It is a hard thing that most people equate fame and fortune with success and value. Is a song you love any less valuable to you if only 100 people have heard it? Is the musician who created that songs less of a musician than the musician who puts out auto-tuned pop that sells millions?

Unfortunately musicians (and most creative people) usually judge themselves by the same formula. Fame and fortune (or sales) equals success. Naturally, anyone doing creative work wants their work to reach as many people as possible. So when fame doesn’t arrive, thoughts of failure creep in.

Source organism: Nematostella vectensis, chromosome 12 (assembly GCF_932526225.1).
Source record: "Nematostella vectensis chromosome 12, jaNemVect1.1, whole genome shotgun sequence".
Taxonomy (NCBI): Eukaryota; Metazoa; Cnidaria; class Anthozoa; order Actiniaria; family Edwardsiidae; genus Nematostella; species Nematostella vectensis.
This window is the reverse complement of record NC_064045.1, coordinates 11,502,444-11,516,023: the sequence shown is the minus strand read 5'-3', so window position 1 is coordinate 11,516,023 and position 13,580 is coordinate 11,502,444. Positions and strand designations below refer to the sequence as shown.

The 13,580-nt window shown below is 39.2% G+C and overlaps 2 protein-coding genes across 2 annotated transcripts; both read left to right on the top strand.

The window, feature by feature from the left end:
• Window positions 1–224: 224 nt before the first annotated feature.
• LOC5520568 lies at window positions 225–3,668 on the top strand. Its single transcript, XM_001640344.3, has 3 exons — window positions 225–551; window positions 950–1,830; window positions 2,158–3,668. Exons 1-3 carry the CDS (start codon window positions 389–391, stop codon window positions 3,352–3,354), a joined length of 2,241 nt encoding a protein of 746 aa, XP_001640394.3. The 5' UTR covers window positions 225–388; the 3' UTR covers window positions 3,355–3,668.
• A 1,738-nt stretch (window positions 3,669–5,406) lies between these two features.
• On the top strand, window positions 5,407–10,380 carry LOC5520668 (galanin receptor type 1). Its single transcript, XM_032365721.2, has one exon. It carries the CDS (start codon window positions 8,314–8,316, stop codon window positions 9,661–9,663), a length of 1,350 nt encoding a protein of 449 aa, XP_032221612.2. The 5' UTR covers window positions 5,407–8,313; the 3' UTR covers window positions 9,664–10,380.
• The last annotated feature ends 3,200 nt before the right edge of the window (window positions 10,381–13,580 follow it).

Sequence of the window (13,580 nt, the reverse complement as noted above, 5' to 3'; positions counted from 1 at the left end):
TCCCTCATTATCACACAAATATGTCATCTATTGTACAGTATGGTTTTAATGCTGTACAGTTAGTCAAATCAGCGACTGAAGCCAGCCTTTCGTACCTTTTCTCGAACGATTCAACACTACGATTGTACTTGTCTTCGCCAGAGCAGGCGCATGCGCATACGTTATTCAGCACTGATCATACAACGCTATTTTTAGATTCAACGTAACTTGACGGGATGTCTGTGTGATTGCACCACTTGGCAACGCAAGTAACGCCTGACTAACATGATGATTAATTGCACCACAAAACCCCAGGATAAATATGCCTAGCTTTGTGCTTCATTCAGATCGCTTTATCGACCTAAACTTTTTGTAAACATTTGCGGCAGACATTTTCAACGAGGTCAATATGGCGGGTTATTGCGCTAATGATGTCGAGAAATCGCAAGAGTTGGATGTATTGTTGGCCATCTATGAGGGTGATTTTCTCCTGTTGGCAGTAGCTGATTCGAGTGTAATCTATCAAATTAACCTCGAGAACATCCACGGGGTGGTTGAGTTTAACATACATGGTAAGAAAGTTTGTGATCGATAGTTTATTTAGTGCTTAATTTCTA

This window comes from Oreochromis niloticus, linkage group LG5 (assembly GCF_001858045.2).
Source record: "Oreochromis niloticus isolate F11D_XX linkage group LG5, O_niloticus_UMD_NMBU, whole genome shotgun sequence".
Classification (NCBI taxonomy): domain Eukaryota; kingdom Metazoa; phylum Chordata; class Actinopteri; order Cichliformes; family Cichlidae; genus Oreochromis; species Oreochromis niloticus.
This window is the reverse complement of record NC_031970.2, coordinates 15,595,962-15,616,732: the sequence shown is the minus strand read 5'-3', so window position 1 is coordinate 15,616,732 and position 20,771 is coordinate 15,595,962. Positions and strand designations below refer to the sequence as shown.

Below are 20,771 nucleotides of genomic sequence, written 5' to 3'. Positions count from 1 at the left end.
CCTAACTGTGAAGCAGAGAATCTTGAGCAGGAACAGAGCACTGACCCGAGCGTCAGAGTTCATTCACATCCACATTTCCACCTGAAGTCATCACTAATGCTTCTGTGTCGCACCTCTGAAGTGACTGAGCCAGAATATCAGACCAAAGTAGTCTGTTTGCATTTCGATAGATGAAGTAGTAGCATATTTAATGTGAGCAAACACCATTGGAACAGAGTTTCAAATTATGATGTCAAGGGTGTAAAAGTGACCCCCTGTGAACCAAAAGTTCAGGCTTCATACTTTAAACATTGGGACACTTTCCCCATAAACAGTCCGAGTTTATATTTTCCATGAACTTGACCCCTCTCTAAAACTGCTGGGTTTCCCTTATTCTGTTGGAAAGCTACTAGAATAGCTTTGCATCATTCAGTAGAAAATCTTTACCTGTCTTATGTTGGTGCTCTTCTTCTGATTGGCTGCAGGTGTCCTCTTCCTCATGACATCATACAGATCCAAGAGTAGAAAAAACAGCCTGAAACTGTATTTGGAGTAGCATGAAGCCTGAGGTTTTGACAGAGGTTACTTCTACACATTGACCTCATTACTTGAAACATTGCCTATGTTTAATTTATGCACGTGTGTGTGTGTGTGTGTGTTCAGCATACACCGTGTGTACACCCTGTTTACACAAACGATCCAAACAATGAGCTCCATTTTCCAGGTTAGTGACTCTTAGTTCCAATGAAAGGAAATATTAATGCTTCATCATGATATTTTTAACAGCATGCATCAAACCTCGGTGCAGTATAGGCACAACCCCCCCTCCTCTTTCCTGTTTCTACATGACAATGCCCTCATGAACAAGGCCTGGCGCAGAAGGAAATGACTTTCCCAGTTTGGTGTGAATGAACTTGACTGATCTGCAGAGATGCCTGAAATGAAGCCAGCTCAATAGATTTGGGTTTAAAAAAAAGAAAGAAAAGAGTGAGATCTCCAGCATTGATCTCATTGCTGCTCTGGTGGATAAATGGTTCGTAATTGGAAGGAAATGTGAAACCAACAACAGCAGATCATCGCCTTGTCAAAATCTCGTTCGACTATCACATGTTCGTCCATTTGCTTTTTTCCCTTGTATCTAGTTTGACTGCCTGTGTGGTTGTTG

There are countless excellent works of art/music/writing/etc. and artists that will never get the recognition they deserve. It’s heartbreaking if you dwell on it. But it is the reality of life. Not everything worthwhile gets recognized. The opposite is far more common. But if you find value in Barbara Robinson’s music then she was successful reaching you. She doesn’t know it. And that’s sad. But how many artists ever really know the value people place on their work? It’s a hard life being creative.

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Old bones. Young heart. Focusing on a wide variety of creativity. @markstarlin

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